A plurality of axially extending circumferentially spaced vanes 102 are disposed within the classifying compartment 78 and are provided with shafts 103 passing through corresponding openings formed in the outer ilange 74. The vanes 102 are provided with sharp downstream edges 104 and are directed inwardly in a clockwise direction as illustrated in FIGURE 8 of the drawing. The angles of the blades 102 with the circumference of the housing are concurrently adjustable, as shown in broken line, by any suitable means engaging the blade shafts 103.
The cut oit point; that is, the particle size above and below which separation is effected, may be varied by adjusting the angles of the blades 102. The outlet conduit 82 is connected to an air or dust separator of any conventional type, for example, a cyclone separator, the air outlet of which is connected to the inlet conduit 81.
In operation, the impeller is rotated at a high velocity by way of the shaft 73 so that the air entering the classitier by way of the conduit 81 travels along a helical path directed by the blades 102 through the central opening 100, the air thence being discharged by the duct 82 to the air separator. The feed material is fed through the passageway S3 and is likewise transported in a helical path by the vortex produced in the separator compartment 78. T'he cut off point is determined by the equilibrium between the centrifugal force imparted to the airborne particles and the inward air drag of the vortex. Where the centrifugal force is greater than the drag of the air tending to carry the particles through the opening 100, as is the case of particles above a predetermined size, these particles will traverse a path of relatively large radius and be carried through the slot 88 and transported -to the discharge spout by the worm 86. In the case of the liner particles, on the other hand, the air drag is greater than the centrifugal force so that these particles traverse a path of decreasing radius which carries them through the opening 100 and through the discharge duct 82.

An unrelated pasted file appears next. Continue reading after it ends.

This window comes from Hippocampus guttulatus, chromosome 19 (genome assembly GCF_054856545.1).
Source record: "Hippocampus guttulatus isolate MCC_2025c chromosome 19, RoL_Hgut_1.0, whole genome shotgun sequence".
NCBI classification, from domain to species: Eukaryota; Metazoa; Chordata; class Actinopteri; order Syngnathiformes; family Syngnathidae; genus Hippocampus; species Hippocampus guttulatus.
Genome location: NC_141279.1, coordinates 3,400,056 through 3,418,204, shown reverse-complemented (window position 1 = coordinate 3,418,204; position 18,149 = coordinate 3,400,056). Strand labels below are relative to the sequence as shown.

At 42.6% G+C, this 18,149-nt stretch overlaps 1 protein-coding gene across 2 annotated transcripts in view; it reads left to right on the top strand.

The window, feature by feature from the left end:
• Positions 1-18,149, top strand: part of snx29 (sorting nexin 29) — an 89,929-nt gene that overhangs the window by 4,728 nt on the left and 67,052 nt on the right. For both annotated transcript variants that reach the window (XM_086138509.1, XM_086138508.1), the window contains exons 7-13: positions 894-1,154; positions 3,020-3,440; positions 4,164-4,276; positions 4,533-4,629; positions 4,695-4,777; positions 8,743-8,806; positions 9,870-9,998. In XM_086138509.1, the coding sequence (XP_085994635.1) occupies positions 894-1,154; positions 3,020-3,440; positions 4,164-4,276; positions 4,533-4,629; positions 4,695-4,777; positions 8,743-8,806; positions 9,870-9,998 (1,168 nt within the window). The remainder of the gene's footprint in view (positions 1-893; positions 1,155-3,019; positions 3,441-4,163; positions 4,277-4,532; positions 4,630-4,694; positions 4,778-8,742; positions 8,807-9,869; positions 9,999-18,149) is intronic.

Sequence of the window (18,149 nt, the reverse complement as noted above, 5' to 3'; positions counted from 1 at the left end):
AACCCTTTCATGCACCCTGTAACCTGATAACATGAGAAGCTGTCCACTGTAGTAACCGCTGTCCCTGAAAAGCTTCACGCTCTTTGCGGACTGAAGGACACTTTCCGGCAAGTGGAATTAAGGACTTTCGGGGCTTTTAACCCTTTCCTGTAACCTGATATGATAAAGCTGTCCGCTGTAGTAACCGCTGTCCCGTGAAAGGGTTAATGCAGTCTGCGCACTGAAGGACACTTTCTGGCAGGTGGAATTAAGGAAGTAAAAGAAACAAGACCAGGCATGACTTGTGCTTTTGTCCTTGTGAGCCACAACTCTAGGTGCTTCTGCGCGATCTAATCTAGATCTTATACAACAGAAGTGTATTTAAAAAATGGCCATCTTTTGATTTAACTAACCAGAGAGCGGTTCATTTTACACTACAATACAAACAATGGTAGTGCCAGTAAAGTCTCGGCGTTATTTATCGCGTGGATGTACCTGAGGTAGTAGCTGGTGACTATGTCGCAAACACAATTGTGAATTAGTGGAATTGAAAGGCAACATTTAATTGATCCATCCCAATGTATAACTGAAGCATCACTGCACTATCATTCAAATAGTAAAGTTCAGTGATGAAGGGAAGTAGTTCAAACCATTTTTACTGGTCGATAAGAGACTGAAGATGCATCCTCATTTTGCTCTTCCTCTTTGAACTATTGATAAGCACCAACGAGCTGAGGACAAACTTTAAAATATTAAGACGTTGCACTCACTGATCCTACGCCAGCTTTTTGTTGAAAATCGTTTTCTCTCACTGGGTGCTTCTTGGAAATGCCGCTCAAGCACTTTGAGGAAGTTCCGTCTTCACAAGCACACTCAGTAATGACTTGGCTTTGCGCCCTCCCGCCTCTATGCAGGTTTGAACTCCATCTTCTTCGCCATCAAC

It should be understood that other classifiers and mills may be employed in the place of those described above. It is important, however, that the mill be ofthe type which effects an attrition of the airborne particles in the manner previously described.
While there has been described and illustrated a preferred embodiment of the present invention, it is apparent that numerous alterations and omissions may be made without departing from the spirit thereof.
1. An improved process for the milling of flour comprising recirculating airborne fragments of a cereal endosperm in a closed path, comminuting said fragments while airborne, continuously removing substantially all of the line comminuted particles below a predetermined size from said closed path, continuously introducing cereal endosperm fragments into said closed path at a predetermined rate of feed, and continuously withdrawing coarse particles at a predetermined rate from said closed path, said tine particles having a higher average protein concentration than said coarse particles and defining a main constituent 0f the high protein inished product stream of said milling process, said ne particles not exceeding substantially 12 microns in size, the ratio of the rate of withdrawal of said coarse particles to said rate of feed being approximately :100.
2. An improved process for the milling of flour comprising recirculating airborne fragments of a cereal eudosperm in a closed path, comm-inuting said particles while airborne, continuously removing substantially all of the line comrninuted particles below a first predetermined size from said closed path, continuously introducing cereal endosperm fragments into said closed path at a predetermined rate, continuously withdrawing coarse particles at a predetermined rate from said closed path, said tine particles having a higher average protein concentration than said coarse particles, subjecting said withdrawn coarse particles outside said closed path to an aerodynamic classification thereby to separate said coarse particles into a coarse traction and a ne fraction above and below a second predetermined particle size, and subjecting said coarse fraction to an aerodynamic classication to separate the particles therein into coarse and ne subfractions above and below a third predetermined particle size greater than said first predetermined particle size, said ne comminuted particles removed from said closed path entering a first mill stream having a high protein content and said coarse subfraction having an intermediate protein concentration approximating that of said cereal vendosperm and entering a second stream.
References Cited in the le of this patent UNITED STATES PATENTS 1,535,120 Kanowitz et al Apr. 28, 1925 1,943,817 Dunton Ian. 16, 1934 2,200,822 Crites May 14, 1940 2,381,351 Hardinge Aug. 7, 1945 2,464,212 Carter Mar. 15, 1949 2,501,622 Smith Mar. 21, 1950 2,509,919 Gruender May 30, 1950 2,561,388 Lykken et al July 24, 1951 2,561,564 Crites July 24, 1951 2,651,470 Dodds Sept. 8, 1953 2,752,097 Lecher June 26, 1956 2,774,476 Doyle Dec. 18, 1956 2,846,151 Wehn et al Aug. 5, 1958 2,883,309 Bernheim Apr. 21, 1959 FOREIGN PATENTS 640,561 Great Britain July 26, 1950 OTHER REFERENCES Flour Milling Processes, by I. E. Scott, 1951, published by Chapman and Hall, Limited, 39 Essex St., W.C. 2, London, England, pages 409 to 411.
German Report on the Internationaler Brotkongress, laSrglburg, 1955, pages 154-157, Conference May 22-27,
Der Mikroplex-Spiralwindsichter-usw in Die Starke by H. Rumpf et al., June 1952, pages 162-165.